First drive: Bentley’s new Continental GT Speed is hybrid, heavier than ever, and surprisingly nimble

bentley continental gt speed

With 771 hp and 1000 nM of torque, the new Continental GT Speed is touted as the most powerful Bentley to date, and we tested it before the official reveal

Bentley heralds the freshly updated Continental GT Speed as the most powerful car in the marque’s history (even more muscular than any race car before it), but big performance numbers are only part of the x this variant represents. It’s also the bridge between pure internal combustion and full electrification for a model who had versions named Robb Report’s Car of the Year in 2022 and 2023.

The Continental GT has long been a critical model for Bentley, as the coupe led the brand’s rebirth some two decades ago following a tumultuous sequence of bankruptcies, ownership under Rolls-Royce, and eventual acquisition by motoring behemoth Volkswagen Group. Now, the new Continental GT Speed delivers 771 hp and 1000 nM of torque from beneath its prodigious snout.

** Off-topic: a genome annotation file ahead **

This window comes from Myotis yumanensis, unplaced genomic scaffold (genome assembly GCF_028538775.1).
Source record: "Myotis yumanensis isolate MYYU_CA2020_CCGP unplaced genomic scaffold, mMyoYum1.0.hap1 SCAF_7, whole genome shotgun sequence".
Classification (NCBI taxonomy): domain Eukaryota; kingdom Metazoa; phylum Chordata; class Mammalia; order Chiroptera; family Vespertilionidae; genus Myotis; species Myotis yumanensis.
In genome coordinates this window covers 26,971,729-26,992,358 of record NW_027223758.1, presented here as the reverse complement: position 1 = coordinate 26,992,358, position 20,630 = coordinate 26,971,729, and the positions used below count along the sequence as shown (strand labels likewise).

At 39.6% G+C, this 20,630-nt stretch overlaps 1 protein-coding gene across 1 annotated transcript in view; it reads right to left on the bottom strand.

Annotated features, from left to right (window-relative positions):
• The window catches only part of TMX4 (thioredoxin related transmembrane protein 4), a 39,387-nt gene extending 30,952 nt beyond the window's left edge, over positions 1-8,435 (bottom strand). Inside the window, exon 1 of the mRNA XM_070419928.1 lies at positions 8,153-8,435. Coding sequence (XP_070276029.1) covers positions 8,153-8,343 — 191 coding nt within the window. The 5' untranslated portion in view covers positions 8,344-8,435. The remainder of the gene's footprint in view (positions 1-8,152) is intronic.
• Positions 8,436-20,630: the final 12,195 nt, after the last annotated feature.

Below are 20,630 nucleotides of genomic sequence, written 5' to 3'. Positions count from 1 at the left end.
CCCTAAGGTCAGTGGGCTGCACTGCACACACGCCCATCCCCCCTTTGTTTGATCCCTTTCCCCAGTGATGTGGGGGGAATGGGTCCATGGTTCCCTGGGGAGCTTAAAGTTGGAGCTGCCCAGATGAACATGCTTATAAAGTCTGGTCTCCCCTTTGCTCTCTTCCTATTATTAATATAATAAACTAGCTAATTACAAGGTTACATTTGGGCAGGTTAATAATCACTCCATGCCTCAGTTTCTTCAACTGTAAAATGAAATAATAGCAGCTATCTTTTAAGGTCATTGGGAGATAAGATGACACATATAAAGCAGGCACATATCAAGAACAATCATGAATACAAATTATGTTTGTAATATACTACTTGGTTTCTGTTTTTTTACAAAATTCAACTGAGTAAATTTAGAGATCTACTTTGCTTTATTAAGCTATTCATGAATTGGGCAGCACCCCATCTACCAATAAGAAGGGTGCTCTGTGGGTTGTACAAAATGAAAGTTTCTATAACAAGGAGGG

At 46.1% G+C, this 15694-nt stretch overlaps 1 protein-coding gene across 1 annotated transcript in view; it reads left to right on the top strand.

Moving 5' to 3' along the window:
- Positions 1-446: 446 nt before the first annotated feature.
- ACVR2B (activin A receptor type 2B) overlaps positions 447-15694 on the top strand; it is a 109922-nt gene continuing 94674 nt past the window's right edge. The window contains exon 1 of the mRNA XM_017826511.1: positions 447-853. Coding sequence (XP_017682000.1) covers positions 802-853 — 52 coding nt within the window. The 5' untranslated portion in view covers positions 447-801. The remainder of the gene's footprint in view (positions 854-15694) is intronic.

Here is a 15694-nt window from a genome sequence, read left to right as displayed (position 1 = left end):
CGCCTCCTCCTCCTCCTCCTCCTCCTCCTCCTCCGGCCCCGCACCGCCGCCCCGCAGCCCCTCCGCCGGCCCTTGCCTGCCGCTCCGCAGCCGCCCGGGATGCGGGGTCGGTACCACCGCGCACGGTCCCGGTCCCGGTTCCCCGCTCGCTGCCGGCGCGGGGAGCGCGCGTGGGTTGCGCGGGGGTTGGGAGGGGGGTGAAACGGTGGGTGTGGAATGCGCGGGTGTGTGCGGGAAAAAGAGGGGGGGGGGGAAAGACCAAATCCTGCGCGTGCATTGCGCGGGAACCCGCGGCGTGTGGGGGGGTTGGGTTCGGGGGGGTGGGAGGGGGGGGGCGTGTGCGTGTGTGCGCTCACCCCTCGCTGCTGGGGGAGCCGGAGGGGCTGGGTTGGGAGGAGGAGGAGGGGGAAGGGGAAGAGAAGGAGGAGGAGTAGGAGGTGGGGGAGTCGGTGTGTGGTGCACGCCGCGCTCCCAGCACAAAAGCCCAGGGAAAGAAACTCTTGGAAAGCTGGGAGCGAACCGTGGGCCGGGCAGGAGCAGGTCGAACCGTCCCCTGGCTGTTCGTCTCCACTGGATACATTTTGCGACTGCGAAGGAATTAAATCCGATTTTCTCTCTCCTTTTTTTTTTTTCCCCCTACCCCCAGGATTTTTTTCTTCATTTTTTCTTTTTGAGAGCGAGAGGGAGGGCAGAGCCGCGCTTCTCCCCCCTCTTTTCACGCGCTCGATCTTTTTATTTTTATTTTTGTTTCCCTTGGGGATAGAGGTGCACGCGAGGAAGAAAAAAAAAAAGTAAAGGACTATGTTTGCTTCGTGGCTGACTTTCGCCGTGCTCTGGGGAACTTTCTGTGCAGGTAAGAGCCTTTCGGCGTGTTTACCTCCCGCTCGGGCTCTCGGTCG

Bentley Continental GT Speed
Piloting the still-disguised Bentley Continental GT Speed hybrid. Photo by Bentley Motors Limited

Yes, that’s a lorryload of oomph. But it’s really the philosophical and qualitative bits that make the latest GT an important pivot for the brand. For starters, the subtly restyled coupe has done away with the 12-cylinder power plant that defined its modern revival, earning a hybrid configuration that pairs a 4.0-litre twin-turbo V-8 with a 25.9 kWh battery feeding an electric motor that enables pure EV operation. The combo can slide the big-boned coupe through key congestion zones like central London and Singapore for around 80 kilometres of gas-free driving.